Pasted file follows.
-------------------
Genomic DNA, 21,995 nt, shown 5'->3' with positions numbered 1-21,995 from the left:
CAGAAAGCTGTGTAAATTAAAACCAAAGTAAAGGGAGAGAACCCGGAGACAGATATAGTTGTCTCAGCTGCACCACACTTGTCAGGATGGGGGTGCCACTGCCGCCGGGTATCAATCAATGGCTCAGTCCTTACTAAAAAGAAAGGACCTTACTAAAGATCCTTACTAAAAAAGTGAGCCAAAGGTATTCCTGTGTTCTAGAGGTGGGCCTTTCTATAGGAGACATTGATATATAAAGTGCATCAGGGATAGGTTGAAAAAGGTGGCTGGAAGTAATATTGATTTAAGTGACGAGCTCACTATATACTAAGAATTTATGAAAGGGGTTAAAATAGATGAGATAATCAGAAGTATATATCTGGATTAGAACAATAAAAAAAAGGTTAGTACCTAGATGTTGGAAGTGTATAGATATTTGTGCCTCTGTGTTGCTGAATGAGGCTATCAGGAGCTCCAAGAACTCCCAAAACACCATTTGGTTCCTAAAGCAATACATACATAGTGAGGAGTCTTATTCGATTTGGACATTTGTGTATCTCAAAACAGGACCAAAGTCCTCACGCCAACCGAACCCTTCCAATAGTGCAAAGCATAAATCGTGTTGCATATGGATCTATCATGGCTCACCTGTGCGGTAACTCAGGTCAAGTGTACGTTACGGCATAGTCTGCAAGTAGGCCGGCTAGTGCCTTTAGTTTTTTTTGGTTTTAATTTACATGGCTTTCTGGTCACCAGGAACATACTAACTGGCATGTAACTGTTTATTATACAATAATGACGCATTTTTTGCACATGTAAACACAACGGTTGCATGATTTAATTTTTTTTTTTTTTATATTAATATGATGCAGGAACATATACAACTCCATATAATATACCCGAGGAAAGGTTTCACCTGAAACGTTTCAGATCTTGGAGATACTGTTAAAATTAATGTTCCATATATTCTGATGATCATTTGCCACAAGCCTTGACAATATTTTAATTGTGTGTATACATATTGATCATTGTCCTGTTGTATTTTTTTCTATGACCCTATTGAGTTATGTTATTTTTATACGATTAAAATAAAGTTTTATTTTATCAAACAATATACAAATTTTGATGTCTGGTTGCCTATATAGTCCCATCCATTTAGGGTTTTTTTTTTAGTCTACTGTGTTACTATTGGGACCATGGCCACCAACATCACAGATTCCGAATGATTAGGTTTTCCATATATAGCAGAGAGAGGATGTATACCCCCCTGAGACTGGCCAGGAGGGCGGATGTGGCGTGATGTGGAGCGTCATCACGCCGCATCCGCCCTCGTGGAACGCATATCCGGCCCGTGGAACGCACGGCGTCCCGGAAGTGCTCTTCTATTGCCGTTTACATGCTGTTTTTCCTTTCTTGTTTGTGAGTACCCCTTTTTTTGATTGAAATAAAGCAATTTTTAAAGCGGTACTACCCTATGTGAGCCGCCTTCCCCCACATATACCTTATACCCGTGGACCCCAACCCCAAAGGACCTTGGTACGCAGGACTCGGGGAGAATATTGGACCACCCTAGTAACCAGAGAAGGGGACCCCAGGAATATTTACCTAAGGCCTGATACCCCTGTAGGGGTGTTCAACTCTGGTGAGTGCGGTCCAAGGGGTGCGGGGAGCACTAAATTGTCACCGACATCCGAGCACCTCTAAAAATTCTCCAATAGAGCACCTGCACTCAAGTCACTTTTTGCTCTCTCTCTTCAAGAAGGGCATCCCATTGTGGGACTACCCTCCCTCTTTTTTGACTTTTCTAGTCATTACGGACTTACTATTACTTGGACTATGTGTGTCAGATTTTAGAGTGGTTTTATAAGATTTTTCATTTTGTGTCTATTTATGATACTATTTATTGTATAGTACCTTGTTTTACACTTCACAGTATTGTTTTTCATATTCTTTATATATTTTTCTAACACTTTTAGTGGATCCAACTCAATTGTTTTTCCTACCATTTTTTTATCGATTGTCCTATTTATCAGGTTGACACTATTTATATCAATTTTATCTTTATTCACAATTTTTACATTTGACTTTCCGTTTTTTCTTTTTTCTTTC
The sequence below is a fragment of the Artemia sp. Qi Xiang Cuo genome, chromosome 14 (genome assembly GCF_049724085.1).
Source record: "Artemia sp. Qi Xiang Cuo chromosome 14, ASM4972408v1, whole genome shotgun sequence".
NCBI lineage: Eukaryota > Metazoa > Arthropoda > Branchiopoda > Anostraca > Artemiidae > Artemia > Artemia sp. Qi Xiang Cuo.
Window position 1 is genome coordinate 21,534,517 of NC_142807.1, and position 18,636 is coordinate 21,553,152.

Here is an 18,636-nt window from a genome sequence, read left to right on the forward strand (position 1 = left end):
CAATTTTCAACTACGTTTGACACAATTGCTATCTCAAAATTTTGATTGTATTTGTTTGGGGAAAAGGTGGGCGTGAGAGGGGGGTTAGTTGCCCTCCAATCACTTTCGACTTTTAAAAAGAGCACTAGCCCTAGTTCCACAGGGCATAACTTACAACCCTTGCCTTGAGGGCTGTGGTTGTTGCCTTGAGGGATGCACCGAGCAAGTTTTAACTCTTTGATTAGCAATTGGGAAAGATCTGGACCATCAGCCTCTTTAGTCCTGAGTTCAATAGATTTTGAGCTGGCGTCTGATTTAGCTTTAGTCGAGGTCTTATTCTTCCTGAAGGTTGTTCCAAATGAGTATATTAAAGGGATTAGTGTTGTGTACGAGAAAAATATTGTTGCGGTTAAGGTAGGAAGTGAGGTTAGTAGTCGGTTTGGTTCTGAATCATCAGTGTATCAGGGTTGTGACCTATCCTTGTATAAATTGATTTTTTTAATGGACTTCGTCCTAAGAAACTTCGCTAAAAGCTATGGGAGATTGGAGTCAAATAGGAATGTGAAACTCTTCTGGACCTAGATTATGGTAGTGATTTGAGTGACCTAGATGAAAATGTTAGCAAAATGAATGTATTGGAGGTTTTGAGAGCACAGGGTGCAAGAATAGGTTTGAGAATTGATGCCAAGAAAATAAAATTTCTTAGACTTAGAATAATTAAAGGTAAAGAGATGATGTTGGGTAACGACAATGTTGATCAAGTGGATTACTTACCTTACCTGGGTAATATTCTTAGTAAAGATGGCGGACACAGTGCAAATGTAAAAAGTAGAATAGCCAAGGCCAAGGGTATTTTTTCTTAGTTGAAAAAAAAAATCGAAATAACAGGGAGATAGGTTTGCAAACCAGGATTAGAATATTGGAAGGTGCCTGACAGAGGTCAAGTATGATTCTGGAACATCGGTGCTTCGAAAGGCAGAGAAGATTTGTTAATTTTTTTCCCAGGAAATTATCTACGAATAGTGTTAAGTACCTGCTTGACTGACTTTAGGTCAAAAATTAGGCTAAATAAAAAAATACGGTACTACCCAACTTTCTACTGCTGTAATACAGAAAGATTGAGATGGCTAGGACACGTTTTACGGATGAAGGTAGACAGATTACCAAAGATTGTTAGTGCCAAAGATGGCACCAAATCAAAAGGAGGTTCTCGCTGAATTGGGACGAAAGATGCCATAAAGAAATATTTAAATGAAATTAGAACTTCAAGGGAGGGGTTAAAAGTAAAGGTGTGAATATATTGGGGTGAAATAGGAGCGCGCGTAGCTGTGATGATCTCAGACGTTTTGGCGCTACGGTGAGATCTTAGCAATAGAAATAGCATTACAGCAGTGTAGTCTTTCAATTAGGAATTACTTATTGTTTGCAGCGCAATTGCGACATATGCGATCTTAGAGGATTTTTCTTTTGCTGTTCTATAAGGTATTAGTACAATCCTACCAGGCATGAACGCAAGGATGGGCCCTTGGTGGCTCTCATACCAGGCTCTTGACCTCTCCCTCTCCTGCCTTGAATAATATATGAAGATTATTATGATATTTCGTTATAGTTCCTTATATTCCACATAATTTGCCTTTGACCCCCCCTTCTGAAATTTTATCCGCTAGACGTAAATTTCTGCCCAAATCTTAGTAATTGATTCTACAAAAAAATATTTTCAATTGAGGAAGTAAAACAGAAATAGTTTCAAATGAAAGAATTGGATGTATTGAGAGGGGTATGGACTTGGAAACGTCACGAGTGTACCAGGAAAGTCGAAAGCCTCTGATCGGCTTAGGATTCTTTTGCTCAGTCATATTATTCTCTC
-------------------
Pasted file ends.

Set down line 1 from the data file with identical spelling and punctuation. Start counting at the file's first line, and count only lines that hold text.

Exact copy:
Genomic DNA, 21,995 nt, shown 5'->3' with positions numbered 1-21,995 from the left: